"You don't have to be filmish": the Toronto Jewish Film Festival

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Author: Mike J. Koven
Date: Annual 1999
From: Ethnologies(Vol. 21, Issue 1)
Publisher: Ethnologies
Document Type: Article
Length: 6,994 words

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1. Sections of this paper were presented at the annual meeting of the Folklore Studies Association of Canada, Ottawa, May 27, 1998. I would also like to thank Pauline Greenhill and the anonymous reader for helping me to develop these ideas.

Mikel J. Koven

Memorial University of Newfoundland

A friend forced me to come.... We like this friend.

-comment on survey from

The Toronto Jewish Film Festival (hence TJFF) is a one-week celebration of Judaism and cinema in downtown Toronto, at the Bloor Cinema, early every May. The folkloristic literature notes that festivals allow communities and groups to celebrate themselves (Abrahams 1987:178; also Falassi 1987:2). Although film festivals are rarely considered traditional, I shall demonstrate that this ethnic film festival, like traditional events, explores liminality for the celebrating culture, and may thus be so viewed. Some folklorists shy away from popular culture events, like film festivals, seeing commercialization as replacing the expression of community (e.g. Abrahams 1982:171). Beverly Stoeltje notes "those events that do have festival in their titles are generally contemporary modern constructions, employing festival characteristics but serving the commerical, ideological, or political purposes of self-interested authorities or entrepreneurs" (1992:261-262). Yet in the TJFF, the interrelationship between cinema and culture, and particularly the issue of liminality, present the fulcrum where cinema and festivity balance. Specifically, through its manipulations of cultural myths, its nostalgia of location, and the tension it develops by including within its purview religious and secular aspects, the TJFF creates a location for cultural dialogue.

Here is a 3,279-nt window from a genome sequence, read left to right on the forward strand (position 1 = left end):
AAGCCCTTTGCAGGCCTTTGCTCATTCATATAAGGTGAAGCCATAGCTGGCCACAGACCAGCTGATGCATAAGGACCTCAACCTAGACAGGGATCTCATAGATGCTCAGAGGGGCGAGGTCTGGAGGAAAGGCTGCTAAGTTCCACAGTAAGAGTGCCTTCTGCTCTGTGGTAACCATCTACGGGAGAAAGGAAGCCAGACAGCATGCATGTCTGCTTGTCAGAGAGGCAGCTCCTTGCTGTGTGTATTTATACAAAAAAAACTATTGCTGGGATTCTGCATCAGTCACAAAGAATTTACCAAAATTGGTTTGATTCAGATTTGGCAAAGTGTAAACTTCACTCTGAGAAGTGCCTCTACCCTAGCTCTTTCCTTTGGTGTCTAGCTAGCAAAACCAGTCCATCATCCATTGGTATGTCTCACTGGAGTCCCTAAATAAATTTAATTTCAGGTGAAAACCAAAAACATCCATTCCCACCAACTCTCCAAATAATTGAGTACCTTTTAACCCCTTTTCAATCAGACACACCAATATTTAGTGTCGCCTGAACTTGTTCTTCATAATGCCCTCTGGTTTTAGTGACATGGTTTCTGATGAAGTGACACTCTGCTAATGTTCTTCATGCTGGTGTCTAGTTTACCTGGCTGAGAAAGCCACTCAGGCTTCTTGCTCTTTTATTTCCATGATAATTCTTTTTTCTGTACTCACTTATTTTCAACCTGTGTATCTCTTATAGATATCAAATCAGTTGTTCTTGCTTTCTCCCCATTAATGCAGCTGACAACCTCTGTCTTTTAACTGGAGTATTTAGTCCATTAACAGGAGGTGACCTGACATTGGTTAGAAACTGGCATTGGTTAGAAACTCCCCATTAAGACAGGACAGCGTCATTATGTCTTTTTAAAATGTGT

The Toronto Jewish Film Festival

As "festival ethnographer" during the 1997 TJFF, I conducted participant observation. I attended festival events, and worked as a voluntary survey coordinator, which I co-authored so that it could both help the Festival organizers maintain and improve their services, and inform my research. I also conducted interviews. For one, I sat down during one of the matinees with Helen Zukerman, the co-founder and executive director of the TJFF, at a cafe across the street from the festival venue. I began by asking her to outline the Festival's history:

'93 was the first year. 1993. It was seed funded by the charitable foundation that I run. Family charitable foundation. And Debra Plotkin was the first artistic director. She was moving to Toronto.... What happened was...we funded a piece of a film that Francine Zukerman made--no relation to me--called Half the Kingdom. Half the Kingdom went to play in San Francisco to close one of their festivals [San Francisco Jewish Film Festival]. In 1992, obviously. And I went out just to see what the festival was like and have a look around, and thought this was really great. So why don't we have a festival? John Katz was there, because he's a--he teaches film [at York University] and he has a lot of friends there. So, he then told me there was an organization starting up a film festival here. They'd tried twice before, and they were in the process. So I said "Great. Listen, when I come back to Toronto,...

Source Citation

Source Citation
Koven, Mike J. "'You don't have to be filmish': the Toronto Jewish Film Festival." Ethnologies, vol. 21, no. 1, 1999, pp. 115-32. Accessed 5 May 2021.
  

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